Verizon in particular in the US is seen as being between a rock and hard place over unlimited data plans – unable to keep speeds on the upward spiral when it offers unlimited data plans – but unable to sign new customers when it doesn’t.
In Q1 this year Verizon lost 307,000 mobile customers, until it embraced the unlimited plans which were allowing Sprint to make a comeback, and which allowed T-Mobile to be the cellular net adds leader for 12 straight quarters. Then its customer numbers turned upwards again as Verizon added 614,000 phone customer in Q2, but already it is uncomfortable with the strategy and is looking to adjust it.
Over the past quarter phone commentators have been measuring the average speeds at both Verizon and AT&T noticed falls in those speeds as they adopted unlimited plans. Verizon fell from 16.9 Mbps to 14.9 Mbps, while AT&T fell from 13.9 Mbps to 12.9 Mbps during the past quarter.
Reports came in this week that suggests that Verizon is already on its second overhaul of the system already and it has now introduced three unlimited tiers and begun to cap video delivery speeds. US consumer papers Ars Technica and The Verge take the credit for being among the first to notice the changes.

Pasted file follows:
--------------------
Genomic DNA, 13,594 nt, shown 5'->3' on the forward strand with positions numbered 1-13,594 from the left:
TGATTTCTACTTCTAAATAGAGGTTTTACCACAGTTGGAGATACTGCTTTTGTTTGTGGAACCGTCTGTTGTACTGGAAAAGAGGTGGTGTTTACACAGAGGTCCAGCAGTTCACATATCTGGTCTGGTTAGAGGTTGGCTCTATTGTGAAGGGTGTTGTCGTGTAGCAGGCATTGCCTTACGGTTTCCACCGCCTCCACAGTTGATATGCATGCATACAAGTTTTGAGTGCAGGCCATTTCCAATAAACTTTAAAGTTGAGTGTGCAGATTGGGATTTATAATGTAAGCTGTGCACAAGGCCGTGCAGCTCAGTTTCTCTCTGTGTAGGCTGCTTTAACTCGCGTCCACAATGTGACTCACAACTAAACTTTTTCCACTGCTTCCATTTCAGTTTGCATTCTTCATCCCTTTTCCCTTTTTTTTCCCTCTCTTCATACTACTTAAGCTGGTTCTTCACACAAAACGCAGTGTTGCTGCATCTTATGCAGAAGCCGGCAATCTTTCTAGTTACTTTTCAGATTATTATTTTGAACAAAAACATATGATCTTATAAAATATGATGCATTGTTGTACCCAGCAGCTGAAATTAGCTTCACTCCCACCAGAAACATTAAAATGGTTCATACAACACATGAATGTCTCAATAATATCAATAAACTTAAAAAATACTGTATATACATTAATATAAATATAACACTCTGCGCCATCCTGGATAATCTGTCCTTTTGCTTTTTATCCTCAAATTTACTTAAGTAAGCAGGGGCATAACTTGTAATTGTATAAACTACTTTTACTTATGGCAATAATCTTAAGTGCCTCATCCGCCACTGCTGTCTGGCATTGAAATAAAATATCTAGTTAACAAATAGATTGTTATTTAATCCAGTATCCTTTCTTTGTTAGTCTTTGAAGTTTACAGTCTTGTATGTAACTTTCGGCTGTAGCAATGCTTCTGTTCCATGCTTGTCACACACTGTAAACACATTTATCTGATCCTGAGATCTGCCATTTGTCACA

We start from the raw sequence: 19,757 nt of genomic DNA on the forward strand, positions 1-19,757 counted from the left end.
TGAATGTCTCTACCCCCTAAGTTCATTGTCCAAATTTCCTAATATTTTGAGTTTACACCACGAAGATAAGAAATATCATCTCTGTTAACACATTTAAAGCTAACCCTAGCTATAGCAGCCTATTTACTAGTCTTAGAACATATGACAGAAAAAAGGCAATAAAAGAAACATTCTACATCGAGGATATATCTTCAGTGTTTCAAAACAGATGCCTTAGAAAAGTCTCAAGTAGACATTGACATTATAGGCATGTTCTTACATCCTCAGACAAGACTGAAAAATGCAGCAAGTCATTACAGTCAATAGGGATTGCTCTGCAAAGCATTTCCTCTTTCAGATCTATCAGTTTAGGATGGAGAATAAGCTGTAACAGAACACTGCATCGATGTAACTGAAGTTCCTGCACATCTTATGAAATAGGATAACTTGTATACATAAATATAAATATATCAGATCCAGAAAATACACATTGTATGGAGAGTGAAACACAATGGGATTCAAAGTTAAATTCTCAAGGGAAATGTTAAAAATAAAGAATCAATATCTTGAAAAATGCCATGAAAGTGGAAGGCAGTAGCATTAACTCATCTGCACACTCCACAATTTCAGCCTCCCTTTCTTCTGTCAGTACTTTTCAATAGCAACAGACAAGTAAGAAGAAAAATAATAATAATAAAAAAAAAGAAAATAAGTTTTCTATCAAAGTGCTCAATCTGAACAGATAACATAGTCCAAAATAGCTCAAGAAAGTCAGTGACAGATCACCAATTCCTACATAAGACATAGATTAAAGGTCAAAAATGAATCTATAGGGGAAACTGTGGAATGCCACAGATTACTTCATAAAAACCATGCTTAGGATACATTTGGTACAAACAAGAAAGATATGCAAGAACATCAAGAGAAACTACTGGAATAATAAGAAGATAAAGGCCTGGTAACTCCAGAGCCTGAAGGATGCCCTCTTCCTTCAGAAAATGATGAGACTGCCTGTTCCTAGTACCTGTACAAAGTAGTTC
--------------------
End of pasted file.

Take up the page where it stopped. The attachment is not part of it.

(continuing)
Verizon will bring the changes in immediately. The new tiers are Go Unlimited, at $75 a month, Beyond Unlimited, at $85 a month and Business Unlimited, for enterprise customers. The original Unlimited plan was $80.
The cheaper of the new plans comes with restrictions and Go Unlimited customers can suffer reduced speeds whenever the operator feels like it, for instance when the network is congested. Video streaming is capped at 480p on phones; 720p on tablets.
Beyond Unlimited customers only get reduced speeds if the network is busy AND they’ve already used 22 GB of data in a billing cycle, but video streaming only falls to 720p on phones, 1080p on tablets. Clearly this is the culprit for slowing down Verizon’s network, because previously there were no caps on mobile video at all. Verizon has issued no announcement yet, just added these plans on its site. So instead T-Mobile CEO John Legere announced it for Verizon in a tweet suggesting that this was a sign the Verizon’s network was crumbling under the strain.